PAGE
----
Bryan's View: Crime Talk

Kibera slum home to over 500,000 Nairobi residents is Africa’s biggest slum. 70% of the slum dwellers are mainly the youths who are considered to be the backbone of Nairobi’s urban economy. Only a small percent of the youth, about 9% are employed by the national government of Kenya. Majorities are jobless and a great number are self-employed or engage themselves in pro-productive side hustles.

Crime capitals

The slums of Nairobi remain the capital crime centers of the country and Kibera is one of them. A lot are being committed by jobless youths who usually spend the rest of their days at strategic chilling points in the slum known as ‘Jobless Corner’. Here there are many youths, chewing khat; commonly known as ‘miraa’ and smoking bhang seemingly passing the roll to each among them. They don’t seem innocent, but all the same they are youths with dreams and ambitions and some extraordinary non-implemented skills thus leading to do anything not to make ends meet but just to make money.

Sell narcotics

The many things they can do during the day is sell narcotics; bhang, miraa among others. Some camouflage themselves as tour guides for white people (wazungus) who usually visit the slums for aid purposes just to liaise with police officers and rob the tourist of their belongings and walk away like as if nothing happened, some carry goods locally known as ‘mzigo’ from point A to B but the proceeds will end up in the bhang bases and chang’aa dens of Kibera.

Terror at night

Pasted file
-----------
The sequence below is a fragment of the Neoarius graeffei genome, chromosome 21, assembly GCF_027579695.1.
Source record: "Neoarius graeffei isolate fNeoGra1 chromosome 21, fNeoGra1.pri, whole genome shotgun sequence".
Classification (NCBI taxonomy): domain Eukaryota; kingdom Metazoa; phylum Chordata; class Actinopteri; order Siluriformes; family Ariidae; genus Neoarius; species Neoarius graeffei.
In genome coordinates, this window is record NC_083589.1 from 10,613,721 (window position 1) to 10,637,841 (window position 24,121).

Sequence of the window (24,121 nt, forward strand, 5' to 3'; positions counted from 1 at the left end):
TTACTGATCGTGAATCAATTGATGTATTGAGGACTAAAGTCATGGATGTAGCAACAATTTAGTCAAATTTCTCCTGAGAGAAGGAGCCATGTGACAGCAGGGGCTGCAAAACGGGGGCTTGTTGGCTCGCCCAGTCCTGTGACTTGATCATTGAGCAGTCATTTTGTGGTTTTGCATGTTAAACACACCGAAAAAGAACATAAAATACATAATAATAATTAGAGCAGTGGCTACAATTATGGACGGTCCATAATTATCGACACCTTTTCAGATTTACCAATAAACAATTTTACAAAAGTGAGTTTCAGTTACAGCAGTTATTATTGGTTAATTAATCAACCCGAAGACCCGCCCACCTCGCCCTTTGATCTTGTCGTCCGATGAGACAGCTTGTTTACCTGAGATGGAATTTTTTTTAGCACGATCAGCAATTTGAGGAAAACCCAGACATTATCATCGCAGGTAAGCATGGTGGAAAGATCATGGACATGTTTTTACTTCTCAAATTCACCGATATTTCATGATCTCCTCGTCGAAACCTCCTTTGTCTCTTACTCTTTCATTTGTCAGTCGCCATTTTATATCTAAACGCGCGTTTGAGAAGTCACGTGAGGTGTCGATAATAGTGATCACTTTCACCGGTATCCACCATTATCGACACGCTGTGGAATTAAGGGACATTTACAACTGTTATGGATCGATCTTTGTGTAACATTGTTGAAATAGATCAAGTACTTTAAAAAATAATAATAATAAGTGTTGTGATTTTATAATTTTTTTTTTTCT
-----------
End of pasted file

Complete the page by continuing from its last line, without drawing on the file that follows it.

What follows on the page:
When night falls Kibera is a no-sleep zone for a majority of the youths. What I really mean is this; the youths organize themselves into small groups ready to attack and commit a stream of robberies in the slum codes of the sprawling ghetto city of Kibera and beyond. This has led to many early graves and a lot of dreams have been shattered and buried alive in the utter process. In my stay in Kibera I’ve seen a lot of young men getting lynched because of robbery and a couple others have landed into the wrong hands of the mob justice. And, such occurrences have brought a whole magnitude of shame into the families of the youths involved in crime. The sad part of the story is that the money they get after a series of robbery doesn’t even help them and their every move is a move destined to put their lives into an absolute state of jeopardy.

Room for improvement

There has been room for improvements and rehabilitations for the youths who engage themselves in felonious behaviours. A lot of these young men get arrested but it seems the police cells are their second homes. They’ll get released anyway because at the end of the day, they have to share what they have gotten from their operation with the police. Some reformed robbers have started self-help groups of their own where they plant kales (sukuma wiki), wash cars and keep poultry just to make a clean and honest living because it is through that way that they can only increase their life spans and also have a good social relationships with the people around them and the entire community at large.

Above: Corridors as such are areas prone to daytime mugging and nighttime robbery.

Bryan Jaybee was born and raised in Kibera slums where he still resides. He is 22 years old and a journalism student at Multimedia University of Kenya, currently in his final year. Bryan will be sharing an insider’s view on life in Kibera every Tuesday on our blog with his photos and words. You can follow Bryan on instagram at @kiberastories for daily posts on life in Kibera. 

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